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For what reasons did Kipling write the poem? Some conclude that Kipling had a very Eurocentric view of the world. This meant the style he wrote in mirrored society?s outlook on the rest of the world. Lines such as ?Your new-caught, sullen peoples/Half-devil and half-child?, showed that those of a non-European education and beliefs are thought of as insignificant savages. Along with the title, it proposes that white people have the ?burden?, a word with negative connotations, to control the lives of these ?simpletons? and teach them the ?proper? ethnic and cultural Western ways. Since the debut of the poem, the term ?the white man?s burden? has been interpreted as a racist phrase. It shows the prevailing ?philanthropic view? common in society in which that period the wealthy were morally obliged to assist the less fortunate in improving life to their predefined standards, regardless of if those helped needed or wanted it in the first place. This view of Kipling?s poem certainly explained the dominant mindset which allowed colonialism at that time to flourish.
An opposing view of this is the argument that Kipling?s writing was satirical. Kipling did have a history of writing satire. The book – A companion to Victorian Poetry – states: ?imperial sensibilities with wry irony and skepticism, viewing all human endeavors as ultimately transitory?. There is much evidence present in the poem to suggest so. Seemingly, conditions to make our race content have not changed from the 19th century to the 21st. ?Take up the White Man’s burden/And reap his old reward/The blame of those ye better/The hate of those ye guard/The cry of hosts ye humour?, showing that by capturing and enslaving them, the colonists are forcing the natives to face the hate, cruelty and loneliness that comes with Western society. The white man?s burden is this time used as a reflection on the burden of being a white man, rather than the white man?s obligation to teach those who are not white. This interpretation is of Kipling sighing about the complexity of being white and would rather prefer to be a part of a simpler society.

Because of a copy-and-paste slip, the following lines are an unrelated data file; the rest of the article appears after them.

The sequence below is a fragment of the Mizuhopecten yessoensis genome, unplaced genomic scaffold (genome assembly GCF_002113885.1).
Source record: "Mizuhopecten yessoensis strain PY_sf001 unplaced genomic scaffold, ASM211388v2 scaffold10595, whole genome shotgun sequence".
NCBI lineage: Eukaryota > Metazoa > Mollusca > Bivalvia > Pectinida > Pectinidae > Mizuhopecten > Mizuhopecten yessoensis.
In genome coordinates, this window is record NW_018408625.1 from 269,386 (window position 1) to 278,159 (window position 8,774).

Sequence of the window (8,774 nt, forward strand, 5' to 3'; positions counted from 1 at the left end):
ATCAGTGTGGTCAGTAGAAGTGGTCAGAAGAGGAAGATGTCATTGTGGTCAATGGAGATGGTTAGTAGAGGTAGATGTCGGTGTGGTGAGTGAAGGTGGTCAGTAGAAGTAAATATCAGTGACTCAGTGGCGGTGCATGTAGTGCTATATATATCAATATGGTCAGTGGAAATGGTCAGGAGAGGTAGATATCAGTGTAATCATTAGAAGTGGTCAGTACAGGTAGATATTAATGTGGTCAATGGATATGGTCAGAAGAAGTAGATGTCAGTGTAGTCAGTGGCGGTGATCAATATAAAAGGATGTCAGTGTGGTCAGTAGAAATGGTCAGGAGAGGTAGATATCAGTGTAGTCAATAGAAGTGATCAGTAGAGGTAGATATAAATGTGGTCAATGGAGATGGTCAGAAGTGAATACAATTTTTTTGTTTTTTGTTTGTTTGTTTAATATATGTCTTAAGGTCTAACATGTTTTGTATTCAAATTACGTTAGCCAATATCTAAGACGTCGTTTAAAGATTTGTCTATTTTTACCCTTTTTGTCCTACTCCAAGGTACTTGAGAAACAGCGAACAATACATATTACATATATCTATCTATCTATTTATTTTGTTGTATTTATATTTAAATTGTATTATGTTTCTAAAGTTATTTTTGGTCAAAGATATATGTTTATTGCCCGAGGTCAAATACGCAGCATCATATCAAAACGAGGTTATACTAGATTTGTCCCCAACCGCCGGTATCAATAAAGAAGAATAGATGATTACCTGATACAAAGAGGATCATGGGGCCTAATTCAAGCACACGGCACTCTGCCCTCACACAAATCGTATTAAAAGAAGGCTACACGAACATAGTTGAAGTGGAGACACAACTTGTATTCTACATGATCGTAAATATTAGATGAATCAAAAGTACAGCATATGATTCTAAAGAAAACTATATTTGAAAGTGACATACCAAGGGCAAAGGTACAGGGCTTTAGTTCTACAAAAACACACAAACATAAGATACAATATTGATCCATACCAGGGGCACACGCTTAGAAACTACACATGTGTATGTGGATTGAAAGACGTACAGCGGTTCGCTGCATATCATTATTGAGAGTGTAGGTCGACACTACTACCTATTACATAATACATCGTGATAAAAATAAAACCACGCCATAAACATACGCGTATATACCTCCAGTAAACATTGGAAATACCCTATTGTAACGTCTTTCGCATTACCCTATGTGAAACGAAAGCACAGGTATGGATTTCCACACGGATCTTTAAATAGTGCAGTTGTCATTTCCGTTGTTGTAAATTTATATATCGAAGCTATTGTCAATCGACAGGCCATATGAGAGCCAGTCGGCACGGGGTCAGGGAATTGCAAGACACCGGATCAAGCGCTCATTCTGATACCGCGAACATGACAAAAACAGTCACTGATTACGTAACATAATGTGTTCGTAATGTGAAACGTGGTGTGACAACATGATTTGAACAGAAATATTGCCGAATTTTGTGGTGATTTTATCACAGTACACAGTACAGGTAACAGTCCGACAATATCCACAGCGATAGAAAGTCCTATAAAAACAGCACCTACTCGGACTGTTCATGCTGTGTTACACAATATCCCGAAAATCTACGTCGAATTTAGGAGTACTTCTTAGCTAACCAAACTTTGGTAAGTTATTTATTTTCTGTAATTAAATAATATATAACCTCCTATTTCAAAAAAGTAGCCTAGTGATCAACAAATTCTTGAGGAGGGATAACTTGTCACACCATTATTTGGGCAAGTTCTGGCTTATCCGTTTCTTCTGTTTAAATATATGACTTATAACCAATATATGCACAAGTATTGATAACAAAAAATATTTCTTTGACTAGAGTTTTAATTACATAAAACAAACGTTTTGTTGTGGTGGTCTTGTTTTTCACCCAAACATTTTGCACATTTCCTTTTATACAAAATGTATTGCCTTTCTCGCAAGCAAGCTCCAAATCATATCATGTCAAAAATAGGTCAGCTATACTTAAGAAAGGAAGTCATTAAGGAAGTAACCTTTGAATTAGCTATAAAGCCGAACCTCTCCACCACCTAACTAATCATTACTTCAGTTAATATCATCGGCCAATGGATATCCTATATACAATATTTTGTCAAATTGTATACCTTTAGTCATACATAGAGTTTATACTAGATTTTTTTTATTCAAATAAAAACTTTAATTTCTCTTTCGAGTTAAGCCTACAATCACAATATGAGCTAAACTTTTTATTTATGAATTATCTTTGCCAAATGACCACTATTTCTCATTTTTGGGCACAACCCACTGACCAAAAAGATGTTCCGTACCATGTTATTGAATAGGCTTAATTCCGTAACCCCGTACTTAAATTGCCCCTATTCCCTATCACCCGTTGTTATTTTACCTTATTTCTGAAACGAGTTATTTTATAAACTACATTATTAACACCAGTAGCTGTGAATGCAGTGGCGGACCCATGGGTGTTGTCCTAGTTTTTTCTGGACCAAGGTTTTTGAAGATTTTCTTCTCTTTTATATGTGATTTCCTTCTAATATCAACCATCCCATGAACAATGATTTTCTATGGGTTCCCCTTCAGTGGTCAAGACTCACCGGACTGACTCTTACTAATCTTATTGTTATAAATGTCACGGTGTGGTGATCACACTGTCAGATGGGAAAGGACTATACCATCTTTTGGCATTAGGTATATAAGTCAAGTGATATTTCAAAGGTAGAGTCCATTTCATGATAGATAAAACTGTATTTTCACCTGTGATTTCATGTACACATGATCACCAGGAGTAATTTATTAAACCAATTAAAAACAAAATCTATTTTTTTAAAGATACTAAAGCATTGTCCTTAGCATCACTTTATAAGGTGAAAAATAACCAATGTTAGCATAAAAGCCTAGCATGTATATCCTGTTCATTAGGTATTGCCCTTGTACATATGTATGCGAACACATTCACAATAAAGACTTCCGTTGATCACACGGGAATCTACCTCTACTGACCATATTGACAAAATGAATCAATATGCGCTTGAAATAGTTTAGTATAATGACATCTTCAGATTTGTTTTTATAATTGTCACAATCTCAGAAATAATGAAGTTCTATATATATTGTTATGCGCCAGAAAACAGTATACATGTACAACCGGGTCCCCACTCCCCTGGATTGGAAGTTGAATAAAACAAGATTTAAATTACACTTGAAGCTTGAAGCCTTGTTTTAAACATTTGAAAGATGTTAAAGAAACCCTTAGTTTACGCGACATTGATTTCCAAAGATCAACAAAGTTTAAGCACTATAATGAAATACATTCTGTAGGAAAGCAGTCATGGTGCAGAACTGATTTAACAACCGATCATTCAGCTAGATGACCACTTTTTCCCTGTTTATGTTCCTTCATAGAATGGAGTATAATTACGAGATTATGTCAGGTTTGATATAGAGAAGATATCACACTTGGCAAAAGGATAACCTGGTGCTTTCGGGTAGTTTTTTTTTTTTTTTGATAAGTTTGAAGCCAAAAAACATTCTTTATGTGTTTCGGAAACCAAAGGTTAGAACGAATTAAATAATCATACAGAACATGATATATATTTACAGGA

Perhaps both interpretations are right. For one, the horrors and pains that intruded into those within the colony?s lives are written down for all to see. Nevertheless, Kipling was regarded as a very pro-imperialist believer, but amazingly was not ignorant of the ugly side of imperialism?s twin headed face. Writer John Derbyshire described Kipling as ?an imperialist utterly without illusions about what being an imperialist actually means. This, in some ways, means that he was not really an imperialist at all.? Only with this reverent belief of imperialism, yet a clear understanding of the shortcomings of such a concept put into reality is what makes Kipling the optimal candidate of this anthology, as he is able to simulate in our minds two century later the social, moral, and historical happenings of his time.
The spirit of ages is defined by what one?s interpretation of the spirit of the ages. To be able to reflect those feelings, thoughts, and beliefs experienced in his life in a poem is no easy feat, but Kipling has successfully done so and showed us a word painting of what it felt like to be alive at that time.